This is a revised application for competitive renewal of the NHLBI Short-Term Research Training for Minority Students program which has been in place at the University of Florida since 1999. The purpose of this training program is to offer undergraduate students and students in health professional schools a ten week experience in an active research laboratory, to offer them didactic material covering topics of interest to, and needed by, young scientists. The students recruited into this program will be underrepresented in medical science (under-represented minorities, disabled, or disadvantaged students). The proposed renewal of this training program is planned as a broad- based exposure to research in cardiovascular, pulmonary, and hematologic research in three colleges of the University of Florida Health Science Center. The faculty for this proposed training program spans several departments. We want this program to capture the diversity of interests and approaches to cardiovascular science, to offer a snapshot of professors in three colleges (Medicine, Pharmacy, and Veterinary Medicine) with overlapping research interests but different academic missions, to offer to our trainees a wealth of possibilities in science beyond what are sometimes naive notions of medical practice. Most of the faculty are directly involved in research which is easily identifiable as cardiovascular, pulmonary, or cardiorenal research. The program director is Charles E. Wood, Ph.D., a well-known developmental cardiovascular physiologist who has made fundamental contributions to the understanding of the reflex control of the fetal cardiovascular system. Dr. Wood will direct the relevant activities in the office of the department chairman's office as well as the Office of Minority Affairs (OMA). Selection of trainees is done by a committee consisting of four faculty members, all leading members of the U.F. College of Medicine faculty. Selection and oversight of lectures and training seminars offered during the training program will be done by Dr. Wood in his role as program director. The structure of the program is designed to be an 8-10 week mentored laboratory experience with an overarching weekly lecture series that will is designed to inform students about the structure of academic science and doctoral training programs. The students will also be required to attend a short course in the Responsible Conduct of Research. A plan for evaluation of program effectiveness is proposed that will assess career goals, perceived barriers, knowledge of academic research careers, and knowledge of higher education in research. The evaluation plan will be used as the basis of a report, after 5 years, of effectiveness of this modality of research training for undergraduates. At the end of the program, the trainees are tracked by the OMA. Students are encouraged to apply for a second summer in this program. When appropriate, individual students are encouraged to apply to the various graduate programs at the University of Florida, especially to the Interdisciplinary Program in Biomedical Sciences, but also to Ph.D., M.D., D.V.M., and Pharm.D. programs. We want to make our trainees aware of the power of basic research, especially in the cardiovascular sciences, so that they will be motivated to choose careers in research and to successfully initiate graduate-level training. We will be a success if we improve recruitment and success of under-represented minorities in academic science.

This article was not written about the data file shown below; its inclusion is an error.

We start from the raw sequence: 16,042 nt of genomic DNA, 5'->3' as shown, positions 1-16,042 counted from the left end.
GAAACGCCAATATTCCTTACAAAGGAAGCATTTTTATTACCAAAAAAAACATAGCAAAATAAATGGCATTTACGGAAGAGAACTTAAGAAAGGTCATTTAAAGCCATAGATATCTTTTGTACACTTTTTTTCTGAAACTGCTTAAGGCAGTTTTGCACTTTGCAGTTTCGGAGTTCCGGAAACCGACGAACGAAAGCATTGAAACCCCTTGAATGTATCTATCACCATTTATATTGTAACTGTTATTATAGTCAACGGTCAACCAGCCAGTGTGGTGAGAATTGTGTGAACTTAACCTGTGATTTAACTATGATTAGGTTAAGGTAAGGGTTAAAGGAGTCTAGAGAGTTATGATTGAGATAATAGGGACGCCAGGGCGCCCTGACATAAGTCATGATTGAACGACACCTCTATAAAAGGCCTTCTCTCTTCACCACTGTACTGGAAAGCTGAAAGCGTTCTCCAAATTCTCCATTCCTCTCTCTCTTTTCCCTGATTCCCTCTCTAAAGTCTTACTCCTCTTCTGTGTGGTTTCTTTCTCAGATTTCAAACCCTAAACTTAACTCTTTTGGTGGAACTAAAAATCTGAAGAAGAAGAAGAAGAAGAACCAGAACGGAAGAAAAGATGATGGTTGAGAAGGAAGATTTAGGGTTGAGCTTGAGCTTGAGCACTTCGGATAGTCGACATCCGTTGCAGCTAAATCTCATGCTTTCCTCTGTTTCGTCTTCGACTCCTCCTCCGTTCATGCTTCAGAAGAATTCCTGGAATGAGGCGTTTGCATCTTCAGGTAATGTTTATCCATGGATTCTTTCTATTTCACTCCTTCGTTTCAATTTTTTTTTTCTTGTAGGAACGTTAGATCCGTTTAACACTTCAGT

This program is designed to increase the number of students from under-represented populations (minorities, students with disabilities, and students from disadvantaged backgrounds) choosing careers in biomedical science. The long-term goal is to strengthen the effectiveness and relevance of biomedical science by increasing the diversity of the scientists who are performing hypothesis-driven research.
|Moningka, Natasha C; Cunningham Jr, Mark W; Sterling, Myrline et al. (2013) Effects of voluntary wheel running on the kidney at baseline and after ischaemia-reperfusion-induced acute kidney injury: a strain difference comparison. J Physiol 591:1313-24|